Bus Shelter Beautification Project Intertwines the Visual Arts, Environment

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By Katrina Wilson

Sponsored by Keep Prince William Beautiful  

Keep Prince William Beautiful, its sponsors and local artists have helped beautify the County’s bus shelters with art. The ribbon cutting for their beautification project is Aug. 24 at 10:00 a.m.

The event is from 10:00 a.m. to 1:00 p.m. at the shelter at Minnieville Road and Dale Blvd. in front of the Giant Food parking lot, 4309 Dale Blvd., Dale City.

Rico Fleshman, Executive Director of Keep Prince William Beautiful, Inc. – a nonprofit devoted to environment sustainability education and advocacy in the County – described the project.

“The goal of the bus shelter beautification project is to foster a unique sense of place in each community,” Fleshman said. “This project will improve the community and ridership experience by providing dedicated and consistent litter removal and the installation of public artwork that contributes to the interest and aesthetic appeal of bus shelters across the County.”

Bus shelters are the metal and plexiglass structures that cover the bus stops. Bus riders often wait inside the shelters. Omniride has 88 of them in Prince William County.

The Process

Fleshman and his committee put out an RFQ [request for qualifications]on May 3, 2022, that described the public art initiative and called for artists to submit to the project. After review by the steering committee, four artists were selected and given their choice of bus shelters at Minnieville Road and Dale Blvd., Old Bridge and Antietam, PWC Parkway (in front of the County McCourt building) and Sudley Road and Digges.

“Our mission is to provide environmental advocacy and education to all the residents and businesses in the county,” he said. “Which is why we have chosen the theme of environmental sustainability for the art.”

The first four shelters will have artwork displayed for one year from after installation. After the year is up, the art will be auctioned off to anyone who wants to purchase them.

Litter control will also be in place at the shelters.

The sponsors of the event are OmniRide, PWC Neighborhood Services, Parks, Recreation and Tourism, AWS InCommunities and Apple Federal Credit Union.

Meet the Artists

bus shelter

Nakayama working on the piece that will be at the bus shelter. Photo credit: Tamao Nakayama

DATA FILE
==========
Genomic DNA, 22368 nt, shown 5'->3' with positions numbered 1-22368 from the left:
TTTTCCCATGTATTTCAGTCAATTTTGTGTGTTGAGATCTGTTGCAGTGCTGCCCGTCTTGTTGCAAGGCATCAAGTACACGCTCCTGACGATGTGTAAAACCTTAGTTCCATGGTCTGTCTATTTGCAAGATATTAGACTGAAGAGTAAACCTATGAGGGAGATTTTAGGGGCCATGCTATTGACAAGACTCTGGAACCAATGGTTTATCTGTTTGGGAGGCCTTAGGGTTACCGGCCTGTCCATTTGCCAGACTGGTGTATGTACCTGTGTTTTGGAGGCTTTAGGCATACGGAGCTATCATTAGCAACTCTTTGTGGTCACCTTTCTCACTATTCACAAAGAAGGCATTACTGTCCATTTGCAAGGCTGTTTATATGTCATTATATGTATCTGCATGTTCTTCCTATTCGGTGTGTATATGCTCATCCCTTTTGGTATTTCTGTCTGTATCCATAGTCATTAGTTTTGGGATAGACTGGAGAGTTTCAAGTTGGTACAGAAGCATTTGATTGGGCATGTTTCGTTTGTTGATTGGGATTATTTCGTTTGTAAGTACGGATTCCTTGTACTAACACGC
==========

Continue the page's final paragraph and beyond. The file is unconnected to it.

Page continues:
Two of the artists involved are Tamao Nakayama and Emily Thomson.

English is Nakayama’s second language, but art doesn’t have a language barrier for her.

She described what her art is for the project.

“The bus shelter I designed is across from Woodbridge High-school, so I wanted to design something colorful and joyful for kids,” she said. “I made this artwork, “Seven Animals On A Path To The River,” with the idea of promoting the beauty of Virginia’s wildlife.”

She hid small animals in the colorful forest of her art, so people can have fun finding them.

“I hope my work enhances people’s everyday lives and raises public awareness about environmental stewardship,” she said.

Thomson said her art is more floral-centric.

“My artwork on the panels embodies the native flowers, pollinators, and moths of Virginia,” she said. “A lot of the ones I painted are pollinators and plants I have come across or have at home in the flower gardens. I have a great interest in butterflies and moths, and l love painting flowers and anything related to nature.”

She added: “I hope the public enjoys my paintings on the panels and that it creates some joy for the viewer.”

The Future of the Program

Today the program will launch as the Adopt-A-Shelter-Program. Fleshman said to think of this like an Adopt-A-Highway-Program.

The Adopt-A-Shelter program will allow any business, civic organization or individual to adopt a shelter for $1,200, collaborate with KPWB and Omniride to pick a theme for art, select an artist to create the art for them (if that organization doesn’t already have an in-house artist) and submit it to the steering committee to give final approval to be installed on the shelters.

It will stay there for a year, be auctioned at that time, and provide 50% of funds to KPWB and 50% to the artist, or the sponsoring organization will be given the option to retain the art.

Once again, the registration fee will be used to cover the program’s administrative costs, installation of the panels, and panels that have to be replaced.

“The four artists chosen were awarded a $500 grant for their time and expenses to create the piece,” Rico said. “Each shelter will have a placard and QR code that leads people to the artists’ website.”

Katrina loves storytelling and you can follow her on Twitter – @KatrinaMWilson_.



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